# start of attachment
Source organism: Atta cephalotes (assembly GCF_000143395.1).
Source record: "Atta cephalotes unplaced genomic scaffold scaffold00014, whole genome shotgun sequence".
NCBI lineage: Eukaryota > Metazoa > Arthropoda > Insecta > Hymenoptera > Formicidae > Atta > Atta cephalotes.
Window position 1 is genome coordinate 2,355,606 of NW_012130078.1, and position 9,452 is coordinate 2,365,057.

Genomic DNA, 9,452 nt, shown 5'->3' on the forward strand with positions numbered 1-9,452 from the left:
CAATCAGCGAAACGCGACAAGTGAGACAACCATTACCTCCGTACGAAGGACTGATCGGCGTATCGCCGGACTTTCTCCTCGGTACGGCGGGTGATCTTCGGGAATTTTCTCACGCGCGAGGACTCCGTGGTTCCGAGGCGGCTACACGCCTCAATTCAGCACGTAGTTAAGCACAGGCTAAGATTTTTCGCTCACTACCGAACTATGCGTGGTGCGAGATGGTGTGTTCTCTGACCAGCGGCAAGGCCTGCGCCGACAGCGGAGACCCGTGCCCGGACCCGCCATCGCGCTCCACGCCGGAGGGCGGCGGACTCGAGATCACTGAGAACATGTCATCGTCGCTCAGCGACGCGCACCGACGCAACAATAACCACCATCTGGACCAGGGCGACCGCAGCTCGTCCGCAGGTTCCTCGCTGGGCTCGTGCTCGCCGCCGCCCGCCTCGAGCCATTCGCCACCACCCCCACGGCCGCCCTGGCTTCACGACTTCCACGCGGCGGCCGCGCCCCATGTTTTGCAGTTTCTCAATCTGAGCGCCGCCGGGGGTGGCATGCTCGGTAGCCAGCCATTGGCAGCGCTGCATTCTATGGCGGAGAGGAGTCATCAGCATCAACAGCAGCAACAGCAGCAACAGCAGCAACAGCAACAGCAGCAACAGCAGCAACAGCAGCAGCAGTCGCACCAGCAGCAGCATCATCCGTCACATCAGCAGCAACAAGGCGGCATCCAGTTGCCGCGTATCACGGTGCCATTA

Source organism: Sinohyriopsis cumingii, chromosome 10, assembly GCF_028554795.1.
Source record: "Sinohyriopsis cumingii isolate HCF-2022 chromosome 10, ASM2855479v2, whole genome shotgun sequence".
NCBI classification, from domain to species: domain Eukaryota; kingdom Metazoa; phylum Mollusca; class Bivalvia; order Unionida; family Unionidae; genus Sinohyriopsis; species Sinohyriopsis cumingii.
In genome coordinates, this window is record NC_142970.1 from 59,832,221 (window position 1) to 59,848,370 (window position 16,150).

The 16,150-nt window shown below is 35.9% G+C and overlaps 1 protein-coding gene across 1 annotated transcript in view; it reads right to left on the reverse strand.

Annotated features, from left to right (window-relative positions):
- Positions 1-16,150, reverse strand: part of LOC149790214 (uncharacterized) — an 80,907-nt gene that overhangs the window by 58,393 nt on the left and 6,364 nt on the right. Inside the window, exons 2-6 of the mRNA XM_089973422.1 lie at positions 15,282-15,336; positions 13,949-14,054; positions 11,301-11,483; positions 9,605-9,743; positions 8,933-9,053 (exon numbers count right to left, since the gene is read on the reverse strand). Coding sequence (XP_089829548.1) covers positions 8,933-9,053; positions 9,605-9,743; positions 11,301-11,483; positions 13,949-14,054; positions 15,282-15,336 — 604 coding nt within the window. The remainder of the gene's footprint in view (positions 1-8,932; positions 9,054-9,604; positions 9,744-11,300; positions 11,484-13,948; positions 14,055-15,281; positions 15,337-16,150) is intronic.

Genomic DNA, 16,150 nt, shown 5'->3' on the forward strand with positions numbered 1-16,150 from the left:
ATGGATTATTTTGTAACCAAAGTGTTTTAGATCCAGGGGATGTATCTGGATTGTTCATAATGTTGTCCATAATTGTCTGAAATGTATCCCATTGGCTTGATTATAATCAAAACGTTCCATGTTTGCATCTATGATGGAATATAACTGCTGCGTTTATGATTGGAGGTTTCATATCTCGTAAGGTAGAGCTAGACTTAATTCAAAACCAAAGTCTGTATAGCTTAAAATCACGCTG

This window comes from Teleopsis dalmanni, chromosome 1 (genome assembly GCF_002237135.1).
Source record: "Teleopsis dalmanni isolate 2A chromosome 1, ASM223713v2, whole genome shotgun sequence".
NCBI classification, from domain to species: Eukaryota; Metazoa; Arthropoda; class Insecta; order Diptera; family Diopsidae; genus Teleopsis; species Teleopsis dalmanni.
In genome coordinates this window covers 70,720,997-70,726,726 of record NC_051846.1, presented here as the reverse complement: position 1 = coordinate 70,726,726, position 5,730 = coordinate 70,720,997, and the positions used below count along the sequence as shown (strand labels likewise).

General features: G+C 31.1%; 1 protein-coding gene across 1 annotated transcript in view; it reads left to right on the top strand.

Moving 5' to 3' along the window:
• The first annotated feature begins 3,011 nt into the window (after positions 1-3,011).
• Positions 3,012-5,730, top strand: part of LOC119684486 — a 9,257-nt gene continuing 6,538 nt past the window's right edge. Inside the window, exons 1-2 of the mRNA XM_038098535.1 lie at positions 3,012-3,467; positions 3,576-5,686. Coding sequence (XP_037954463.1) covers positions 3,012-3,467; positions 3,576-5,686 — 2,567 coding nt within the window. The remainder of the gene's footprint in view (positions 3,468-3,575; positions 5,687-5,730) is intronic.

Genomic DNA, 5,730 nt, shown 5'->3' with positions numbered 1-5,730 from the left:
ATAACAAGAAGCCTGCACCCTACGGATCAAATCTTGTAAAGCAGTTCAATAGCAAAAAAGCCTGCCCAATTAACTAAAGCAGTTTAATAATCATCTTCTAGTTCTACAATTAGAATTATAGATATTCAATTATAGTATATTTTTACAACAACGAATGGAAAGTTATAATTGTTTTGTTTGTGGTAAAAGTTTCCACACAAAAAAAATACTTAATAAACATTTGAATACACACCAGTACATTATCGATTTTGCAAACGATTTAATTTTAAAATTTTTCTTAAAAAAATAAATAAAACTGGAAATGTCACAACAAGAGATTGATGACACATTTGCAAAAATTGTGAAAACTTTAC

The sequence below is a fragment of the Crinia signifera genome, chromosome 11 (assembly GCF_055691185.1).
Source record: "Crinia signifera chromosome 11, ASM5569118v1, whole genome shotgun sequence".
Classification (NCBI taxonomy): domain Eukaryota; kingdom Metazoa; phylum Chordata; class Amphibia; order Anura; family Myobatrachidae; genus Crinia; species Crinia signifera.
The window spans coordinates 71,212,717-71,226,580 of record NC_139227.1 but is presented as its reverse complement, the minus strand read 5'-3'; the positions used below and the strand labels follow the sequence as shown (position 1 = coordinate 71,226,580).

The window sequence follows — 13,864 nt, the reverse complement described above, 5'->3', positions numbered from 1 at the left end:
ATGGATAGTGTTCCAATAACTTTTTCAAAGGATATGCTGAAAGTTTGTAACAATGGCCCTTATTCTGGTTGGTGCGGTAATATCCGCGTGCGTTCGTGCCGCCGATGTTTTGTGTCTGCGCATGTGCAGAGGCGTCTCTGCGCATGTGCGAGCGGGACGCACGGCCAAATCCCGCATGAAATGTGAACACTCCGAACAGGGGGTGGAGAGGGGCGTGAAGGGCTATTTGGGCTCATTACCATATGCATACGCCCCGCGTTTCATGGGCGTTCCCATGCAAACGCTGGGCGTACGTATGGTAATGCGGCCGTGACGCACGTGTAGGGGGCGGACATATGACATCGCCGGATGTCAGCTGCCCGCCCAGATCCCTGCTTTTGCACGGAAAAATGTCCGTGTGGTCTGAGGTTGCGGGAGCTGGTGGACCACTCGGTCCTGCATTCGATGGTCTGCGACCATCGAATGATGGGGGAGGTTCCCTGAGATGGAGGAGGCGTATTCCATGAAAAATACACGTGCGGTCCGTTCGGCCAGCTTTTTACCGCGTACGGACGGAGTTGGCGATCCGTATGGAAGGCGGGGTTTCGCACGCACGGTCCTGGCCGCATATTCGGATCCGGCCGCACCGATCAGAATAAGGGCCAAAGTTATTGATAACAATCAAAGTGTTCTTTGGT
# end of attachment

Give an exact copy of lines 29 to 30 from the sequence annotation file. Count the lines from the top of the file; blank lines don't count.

The window spans coordinates 71,212,717-71,226,580 of record NC_139227.1 but is presented as its reverse complement, the minus strand read 5'-3'; the positions used below and the strand labels follow the sequence as shown (position 1 = coordinate 71,226,580).

The window sequence follows — 13,864 nt, the reverse complement described above, 5'->3', positions numbered from 1 at the left end: